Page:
Gov. Greg Abbott told state health agencies in Texas on Tuesday that medical treatments provided to transgender adolescents, widely considered to be the standard of care in medicine, should be classified as “child abuse” under existing state law.
His statements, made in a letter to the Texas Department of Family and Protective Services, followed an opinion Friday by Attorney General Ken Paxton that said providing medical treatments like puberty-suppressing drugs and hormones to transgender teenagers should be investigated as child abuse.
Abbott specified that the reporting requirements applied to “all licensed professionals who have direct contact with children who may be subject to such abuse, including doctors, nurses, and teachers, and provides criminal penalties for failure to report such child abuse.”
It is still unclear how and whether the orders, which do not change Texas law, would be enforced. While the state’s child welfare agency has said that it will investigate such claims, some county and district attorneys have stated that they will not enforce the opinion.
“This is a complete misrepresentation of the definition of abuse in the family code,” said Christian Menefee, the Harris County attorney. Menefee said that any such investigations in Harris County, the state’s most populous county, will not be prosecuted. “We don’t believe that allowing someone to take puberty suppressants constitutes abuse,” he said.
Abbott’s effort to criminalize medical care for transgender youth is a new front in a broadening political drive to deny treatments that help align the adolescents’ bodies with their gender identities and that have been endorsed by major medical groups. Twenty-one states introduced such bills last year, according to the Williams Institute at the UCLA School of Law.
Arkansas passed a law making it illegal for clinicians to offer puberty blockers and hormones to adolescents and banning insurers from covering care. But the law was temporarily blocked by a federal judge in July after the American Civil Liberties Union sued on behalf of four families and two doctors.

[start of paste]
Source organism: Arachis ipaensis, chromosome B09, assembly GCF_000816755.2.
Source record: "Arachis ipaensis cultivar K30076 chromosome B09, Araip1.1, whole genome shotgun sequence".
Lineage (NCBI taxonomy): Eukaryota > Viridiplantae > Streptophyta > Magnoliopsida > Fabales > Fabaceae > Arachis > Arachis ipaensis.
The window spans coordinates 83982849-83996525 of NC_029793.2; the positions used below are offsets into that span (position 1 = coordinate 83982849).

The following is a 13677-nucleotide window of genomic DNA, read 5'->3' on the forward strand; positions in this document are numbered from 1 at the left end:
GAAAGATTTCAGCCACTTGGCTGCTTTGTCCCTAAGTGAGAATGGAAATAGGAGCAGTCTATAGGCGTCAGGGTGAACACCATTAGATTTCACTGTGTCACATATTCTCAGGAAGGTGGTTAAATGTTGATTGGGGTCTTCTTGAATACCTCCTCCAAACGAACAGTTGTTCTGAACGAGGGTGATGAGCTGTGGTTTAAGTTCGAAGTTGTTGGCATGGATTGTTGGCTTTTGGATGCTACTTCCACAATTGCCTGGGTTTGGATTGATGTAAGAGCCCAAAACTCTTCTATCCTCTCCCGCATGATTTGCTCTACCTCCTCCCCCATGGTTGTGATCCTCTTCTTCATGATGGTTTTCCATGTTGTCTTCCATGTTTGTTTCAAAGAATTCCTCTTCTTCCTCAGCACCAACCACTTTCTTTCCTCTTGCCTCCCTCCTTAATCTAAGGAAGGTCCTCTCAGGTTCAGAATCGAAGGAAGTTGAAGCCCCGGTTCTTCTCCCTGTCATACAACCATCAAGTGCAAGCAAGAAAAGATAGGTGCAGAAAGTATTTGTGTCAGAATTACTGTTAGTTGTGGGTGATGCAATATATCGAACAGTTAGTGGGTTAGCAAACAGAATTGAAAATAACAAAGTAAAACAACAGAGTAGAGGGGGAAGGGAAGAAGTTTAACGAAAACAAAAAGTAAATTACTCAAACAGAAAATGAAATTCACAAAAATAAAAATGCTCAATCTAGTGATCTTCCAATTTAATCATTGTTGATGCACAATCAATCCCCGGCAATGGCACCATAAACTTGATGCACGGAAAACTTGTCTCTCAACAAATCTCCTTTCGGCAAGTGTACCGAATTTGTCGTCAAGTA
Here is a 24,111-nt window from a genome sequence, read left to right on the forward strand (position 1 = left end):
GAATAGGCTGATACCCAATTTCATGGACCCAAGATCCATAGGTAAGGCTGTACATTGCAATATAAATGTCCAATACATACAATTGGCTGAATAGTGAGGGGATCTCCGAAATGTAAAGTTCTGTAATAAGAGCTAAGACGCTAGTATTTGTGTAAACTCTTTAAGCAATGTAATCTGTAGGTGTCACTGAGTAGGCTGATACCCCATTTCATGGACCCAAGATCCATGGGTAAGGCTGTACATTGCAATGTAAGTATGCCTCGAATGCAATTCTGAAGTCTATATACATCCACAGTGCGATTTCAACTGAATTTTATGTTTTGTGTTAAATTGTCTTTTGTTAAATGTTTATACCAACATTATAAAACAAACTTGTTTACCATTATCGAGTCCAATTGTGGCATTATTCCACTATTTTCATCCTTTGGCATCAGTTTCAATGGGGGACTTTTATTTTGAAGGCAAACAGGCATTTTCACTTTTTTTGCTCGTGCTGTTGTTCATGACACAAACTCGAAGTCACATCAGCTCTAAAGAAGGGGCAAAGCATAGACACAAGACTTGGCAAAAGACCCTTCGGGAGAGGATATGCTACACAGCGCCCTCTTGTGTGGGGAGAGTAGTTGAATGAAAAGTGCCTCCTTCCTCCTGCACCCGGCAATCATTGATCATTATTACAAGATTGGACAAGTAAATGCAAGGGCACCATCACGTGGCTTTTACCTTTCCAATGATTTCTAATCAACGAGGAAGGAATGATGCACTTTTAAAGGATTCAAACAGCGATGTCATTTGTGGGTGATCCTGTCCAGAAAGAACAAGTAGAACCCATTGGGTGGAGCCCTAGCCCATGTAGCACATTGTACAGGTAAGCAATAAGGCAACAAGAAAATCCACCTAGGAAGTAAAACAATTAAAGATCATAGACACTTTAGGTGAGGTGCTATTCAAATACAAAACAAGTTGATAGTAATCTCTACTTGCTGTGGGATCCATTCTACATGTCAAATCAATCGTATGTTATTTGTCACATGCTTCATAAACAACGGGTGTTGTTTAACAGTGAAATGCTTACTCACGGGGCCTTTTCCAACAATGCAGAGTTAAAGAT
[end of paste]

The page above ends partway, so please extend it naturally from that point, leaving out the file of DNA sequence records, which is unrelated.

Several such bills were also introduced in Texas. None passed. Facing political pressure, the University of Texas Southwestern Medical Center and Children’s Medical Center Dallas closed the state’s only multidisciplinary clinic for transgender youth in November.
The letter from the Texas governor comes as early voting has begun in primary elections across the state. Election Day is March 1. Abbott and Paxton, both Republicans, face challengers who have questioned whether they have been sufficiently conservative. Paxton, a two-term incumbent who has been indicted on securities fraud charges, is seen as particularly vulnerable. Political strategists say he is unlikely to receive more than 50% of the vote and is heading for a runoff.
Professional medical groups and transgender health experts have overwhelmingly condemned legal attempts to limit “gender-affirming” care and contend that they would greatly harm transgender young people.
“Gender-affirming care for transgender youth is essential and can be lifesaving,” Adm. Rachel Levine, assistant secretary for health for the Department of Health and Human Services and the Biden administration’s highest-ranking pediatrician, said in an emailed statement. “Our nation’s leading pediatricians support evidence-based, gender-affirming care for transgender young people.”
A growing number of transgender adolescents have sought medical treatments in recent years. Transgender teenagers are at high risk for attempting suicide, according to the Centers for Disease Control and Prevention. Preliminary research has suggested that adolescents who receive such medical treatments have improved mental health. Long-term studies are ongoing.
Marissa Gonzales, a spokesperson for the Texas Department of Family and Protective Services, said that there were no pending investigations of child abuse involving the procedures described, but that the agency would investigate cases that were reported.